Rio invested in road transport. The mini buses were done with, and regular bus lines appeared. The tram, on the other hand, stopped circulating in 1964, and the trains went through a process of being scrapped. Tunnels were opened between the Zona Norte and Sul, which caused controversy. Santa Bárbara, which connects Catumbi and Laranjeiras, was the object of complaints from residents of the two districts, who didn’t want roads that gave access to the tunnels. Before construction was finished, 18 workers died in an explosion. The tunnel, inaugurated in 1964, would be called another name, but ended up dedicated to the saint because, inside, an altar was built in memory of the dead. Santa Bárbara is considered the patron saint of tunnel builders.

Rebouças, inaugurated in 1967, began to let vehicles through still without being totally ready. From 1976, buses began to circulate through its tunnels – it was at this time that the pejorative expression “além túnel” appeared, addressed to the residents of the Zona Norte who became frequenters of the beaches in Ipanema and Leblon.

The subway only came in 1979, almost 90 years after the first lines in the world. It began by connecting five stations, from Glória to Praça Onze.

“Our subway was one of the few on the planet planned to serve the middle class. This type of transport was launched in London, with the aim of taking the poor from the periphery to work”, says Milton Teixeira.

The city also had a second urban plan, in the 1960s, elaborated by the Greek Constantino Doxiadis. In June 1965, Globo reported that it envisaged the construction of an industrial area in the Zona Oeste, of ten thousand homes for slum dwellers and 7,500 classrooms. Only two of the six designed expressways actually left the planning stage: the Linha Vermelha, inaugurated in 1992, and the Linha Amarela, in 1997.

Unconcern with the environment marked the 20th century. The Rodrigo de Freitas Lagoon, for example, has had several proposals for total landfilling, as revealed in the book “Lagoa”, organized by architect Augusto Ivan de Freitas Pinheiro and urban planner Eliane Pinheiro. The first was from doctor Oswaldo Cruz, in 1894, who thought that the Lagoa, being a marshy area, was a threat to the health of Cariocas. Agache, in the 1920s, wanted the area to be a place to a leisure. In the following decade, Lúcio Costa defended the construction of a university campus in the location. Rodrigo de Freitas resisted, but others did not have the same luck: Bairro Peixoto, in Copacabana, was erected where there was a large base of water.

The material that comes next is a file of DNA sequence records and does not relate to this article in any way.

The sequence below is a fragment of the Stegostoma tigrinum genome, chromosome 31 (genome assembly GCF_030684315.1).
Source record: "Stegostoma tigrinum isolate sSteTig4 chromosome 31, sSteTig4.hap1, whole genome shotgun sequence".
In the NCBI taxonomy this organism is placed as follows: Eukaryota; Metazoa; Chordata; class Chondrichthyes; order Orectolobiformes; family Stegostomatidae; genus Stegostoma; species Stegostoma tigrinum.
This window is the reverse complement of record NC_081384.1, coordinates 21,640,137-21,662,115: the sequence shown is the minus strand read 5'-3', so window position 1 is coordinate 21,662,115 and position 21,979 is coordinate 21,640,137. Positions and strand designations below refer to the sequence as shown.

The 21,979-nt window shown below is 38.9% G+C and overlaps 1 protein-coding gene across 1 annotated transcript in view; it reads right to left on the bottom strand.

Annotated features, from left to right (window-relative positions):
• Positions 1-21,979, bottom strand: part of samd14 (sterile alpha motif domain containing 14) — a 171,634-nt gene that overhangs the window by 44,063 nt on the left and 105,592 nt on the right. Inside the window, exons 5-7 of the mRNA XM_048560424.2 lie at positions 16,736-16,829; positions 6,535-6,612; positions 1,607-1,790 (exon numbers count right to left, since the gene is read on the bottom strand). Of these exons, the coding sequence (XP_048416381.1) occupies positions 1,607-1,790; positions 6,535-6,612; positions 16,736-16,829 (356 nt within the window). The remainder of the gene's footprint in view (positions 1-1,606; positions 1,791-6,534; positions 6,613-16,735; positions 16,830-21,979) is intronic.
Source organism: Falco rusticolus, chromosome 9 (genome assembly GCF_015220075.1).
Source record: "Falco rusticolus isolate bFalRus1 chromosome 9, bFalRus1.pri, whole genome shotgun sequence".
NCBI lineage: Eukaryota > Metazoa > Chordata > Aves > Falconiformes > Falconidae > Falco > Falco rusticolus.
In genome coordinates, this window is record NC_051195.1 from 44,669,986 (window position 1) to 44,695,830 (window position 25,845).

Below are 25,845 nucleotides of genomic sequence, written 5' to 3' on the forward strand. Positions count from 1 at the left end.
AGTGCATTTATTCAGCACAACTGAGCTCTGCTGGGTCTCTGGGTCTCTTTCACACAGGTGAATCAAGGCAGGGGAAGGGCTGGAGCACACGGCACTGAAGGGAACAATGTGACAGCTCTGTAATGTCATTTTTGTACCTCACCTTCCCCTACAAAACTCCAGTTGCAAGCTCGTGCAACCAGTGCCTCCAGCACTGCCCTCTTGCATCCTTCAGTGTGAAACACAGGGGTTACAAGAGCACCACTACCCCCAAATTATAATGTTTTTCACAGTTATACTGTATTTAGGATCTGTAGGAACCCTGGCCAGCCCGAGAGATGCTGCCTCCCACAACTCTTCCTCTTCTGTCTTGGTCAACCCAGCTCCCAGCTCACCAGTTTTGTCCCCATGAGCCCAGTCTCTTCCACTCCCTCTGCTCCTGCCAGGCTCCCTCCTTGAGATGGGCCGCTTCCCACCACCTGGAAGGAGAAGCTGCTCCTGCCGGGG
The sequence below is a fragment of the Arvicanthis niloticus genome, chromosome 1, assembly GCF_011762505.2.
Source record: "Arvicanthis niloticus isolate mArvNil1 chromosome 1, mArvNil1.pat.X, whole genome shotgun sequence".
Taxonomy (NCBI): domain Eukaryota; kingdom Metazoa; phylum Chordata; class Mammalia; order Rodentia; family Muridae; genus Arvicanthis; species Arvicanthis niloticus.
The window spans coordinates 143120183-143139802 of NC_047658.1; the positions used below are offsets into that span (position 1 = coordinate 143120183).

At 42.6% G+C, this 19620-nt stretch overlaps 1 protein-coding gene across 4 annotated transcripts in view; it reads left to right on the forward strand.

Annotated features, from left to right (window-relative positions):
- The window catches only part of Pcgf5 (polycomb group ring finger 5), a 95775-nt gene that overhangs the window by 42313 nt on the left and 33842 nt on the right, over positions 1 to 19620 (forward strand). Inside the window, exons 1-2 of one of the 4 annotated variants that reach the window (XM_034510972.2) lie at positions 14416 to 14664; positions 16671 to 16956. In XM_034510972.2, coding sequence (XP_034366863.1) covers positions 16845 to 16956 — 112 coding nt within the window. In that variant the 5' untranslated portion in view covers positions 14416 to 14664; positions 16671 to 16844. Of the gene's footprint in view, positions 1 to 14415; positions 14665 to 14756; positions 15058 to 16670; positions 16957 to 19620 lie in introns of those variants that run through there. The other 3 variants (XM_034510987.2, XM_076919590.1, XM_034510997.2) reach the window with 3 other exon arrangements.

Reported in O Globo

The Globo edition of October 4, 1967, printed on the front page news of the fire that destroyed the Praia do Pinto Favela in Lagoa, which was eventually removed in the following years. On the same day, the news about the inauguration of Rebouças – then the largest urban tunnel in the world – emphasized that the route from the Zona Norte to the Lagoon could be done in just five minutes.

PS – It seems the article has no real ending…

Source (PT)

Policing Rio beaches – 1917

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Cariocas and the Sea, Not Always a Love Affair
O Globo, 2005

The history of the evolution of habits shows that going to the beach was already an activity that could end at the police station

The sea bath in 1917 was therapy advised by doctors and restricted, by decree, to certain times. Noise and shouting were also forbidden. Bathing suits, only with “necessary decency”, that is, with the body covered up. The swimsuits were less suffocating in the 1930s, but the police took the looser bathers to jail. It was the “pro-decency campaign.” The libertarian vocation of the Carioca was reborn in the boldness of the fifties, which, even under the sandstorm of conservatives, transgressed with showy “two pieces.” The swimsuit became the bikini, and in the 80s they took off the top. Topless didn’t take root, but the limit was no longer a decree or code of conduct, but the fashion.

With a century having passed, Cariocas have killed off various laws, ordinances and rules of behavior to choose, without repression, the proper conduct for the magical scenery formed by sand, sea and bodies exposed to the sun.

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Outlaw bathers could spend five days in jail